I'm currently validating a french translation of a psychological questionnaire.

The original version is subdivided into two subscales. The 27 questions were answered on a Lickert scale (from 1 to 7).

254 participants completed it and performing a confirmatory factor analysis (with 2 factors) showed the following results:

Chisq (323) = 554.504, p < .001 ; RMSEA = 0.053 ; SRMR = 0.067 ; CFI = 0.816, GFI = 0.856 ; TLI = 0.8.

Cronbach's alphas are respectively: 0.74 and 0.82. I'm given to understand that the RMSEA and SRMR are okay but not the remaining measures of the fit.

But with that, I have absolutely no idea on how to improve it. So my questions are:

Should I change the questions and redo the survey? Or does a transformation/manipulation exist to have a better fit (while staying scientifically correct)?

In the frame of validation, is it ok to change the factorial structure to a three factors solution (I tried a PCA to see the structure and, even tho a 2 factors solution is ok, a 3-factor solution is way better)?

Thank you very much for your answers.

PS: I checked the normality of the data. None are normally distributed but two items seem to particularly deviate from the normal (most subjects who answered the same answer there). I do not know any other parameter I should check before performing the CFA.


1 Answer 1


Should I change the questions and redo the survey? Or does a transformation/manipulation exist to have a better fit (while staying scientifically correct)?

  • No. Usually, you would have two following courses of action. First, specify an alternative factor solution. In your case, for example, it might be a 3 or perhaps a 4-factor solution. Compare the fit among all factor solutions. Here you want to see whether alternative factor structures provide a noticeably better fit. Note that if alternative factor structures fit much better, you should be able to explain it theoretically too. This is a very common practice/strategy in survey validation (fit of alternative factor structures is reported too).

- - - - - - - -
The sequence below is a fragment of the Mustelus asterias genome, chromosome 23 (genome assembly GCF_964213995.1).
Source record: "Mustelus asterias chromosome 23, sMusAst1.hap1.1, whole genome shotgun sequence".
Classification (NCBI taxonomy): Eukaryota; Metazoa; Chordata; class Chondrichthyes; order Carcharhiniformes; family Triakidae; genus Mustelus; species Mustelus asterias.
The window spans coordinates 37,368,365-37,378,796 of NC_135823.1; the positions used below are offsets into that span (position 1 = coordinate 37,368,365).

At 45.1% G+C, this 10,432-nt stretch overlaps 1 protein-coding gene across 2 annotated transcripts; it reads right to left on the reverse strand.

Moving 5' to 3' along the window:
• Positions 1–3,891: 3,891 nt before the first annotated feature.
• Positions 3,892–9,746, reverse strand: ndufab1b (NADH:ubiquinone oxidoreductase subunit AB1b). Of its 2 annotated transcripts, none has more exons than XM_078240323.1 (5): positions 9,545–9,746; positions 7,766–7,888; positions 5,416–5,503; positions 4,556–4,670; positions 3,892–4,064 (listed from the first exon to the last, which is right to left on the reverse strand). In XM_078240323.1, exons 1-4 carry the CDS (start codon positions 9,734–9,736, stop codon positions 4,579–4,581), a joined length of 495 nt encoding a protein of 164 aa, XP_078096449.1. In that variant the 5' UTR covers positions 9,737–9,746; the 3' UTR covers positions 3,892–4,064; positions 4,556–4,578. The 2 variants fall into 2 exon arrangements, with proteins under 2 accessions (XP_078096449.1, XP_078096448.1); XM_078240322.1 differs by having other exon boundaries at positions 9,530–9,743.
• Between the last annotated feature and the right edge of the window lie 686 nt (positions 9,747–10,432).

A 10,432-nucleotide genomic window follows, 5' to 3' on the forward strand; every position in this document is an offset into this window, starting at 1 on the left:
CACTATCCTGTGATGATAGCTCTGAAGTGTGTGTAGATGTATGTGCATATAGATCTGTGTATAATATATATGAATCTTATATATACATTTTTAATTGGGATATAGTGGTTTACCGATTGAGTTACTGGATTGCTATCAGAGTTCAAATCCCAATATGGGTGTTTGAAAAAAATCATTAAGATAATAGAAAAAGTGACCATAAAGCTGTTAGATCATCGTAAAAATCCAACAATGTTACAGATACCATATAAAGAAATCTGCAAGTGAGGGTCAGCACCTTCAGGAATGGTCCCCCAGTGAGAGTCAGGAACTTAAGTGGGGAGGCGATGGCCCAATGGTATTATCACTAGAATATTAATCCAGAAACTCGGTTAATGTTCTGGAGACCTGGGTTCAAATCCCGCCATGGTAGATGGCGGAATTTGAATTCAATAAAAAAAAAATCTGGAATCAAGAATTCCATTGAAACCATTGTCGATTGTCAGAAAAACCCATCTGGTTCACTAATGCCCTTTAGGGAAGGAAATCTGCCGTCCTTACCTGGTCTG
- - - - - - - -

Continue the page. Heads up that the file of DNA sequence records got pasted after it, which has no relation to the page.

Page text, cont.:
• Second, if you want to stick to a 2-factor solution specifically, but you want to improve its fit, you need to apply modification indices. Again this is a common way of improving model fit in a context of validating psychological measures. Here, the idea is to simply correlate residual variances of some items. Modification indices can be produced in both R or Mplus. Usually, you apply the modification with the highest index. Then rerun the model, and see if fit improved. If necessary, repeat the process by adding one modification at a time.

  • Finally, I would like to point out the following. In current psychological survey validation practice or in psychometrics reporting GFI is not necessary as it has been shown to be a sub-optimal fit index. Also, Chi-square is only reported for historical reasons, as it is affected by both a) sample size and b) model complexity, as measured by the number of items/ indicators. Instead, it is common to use a combination of the following absolute fit indices (i.e. the RMSEA, and SRMR) and comparative fit indices(i.e. TLI and CFI). I think you will benefit a lot from reading the following post to get a better understanding of these indices.

  • Also, note that while it is more robust if you have all of you fit indices showing good fit, in practice and in a lot of published research (e.g. see Campbell et al (2004) Entitlement scale with over 400 citations) you really end up with a combination of adequate and less than adequate fit indices. While this is not perfect, it is commonly the reality, and it is readily published, especially if you provide fit of alternative factor models.

  • $\begingroup$ Thank you very much for your comprehensive answer. I will try to stick to a two-factor solution (since a 3 factors solution does not have a lot of sense) and try to apply modification indice. Cheers! $\endgroup$ Feb 2, 2020 at 18:20
  • $\begingroup$ You're welcome! Thank you for using CV! $\endgroup$ Feb 2, 2020 at 19:34

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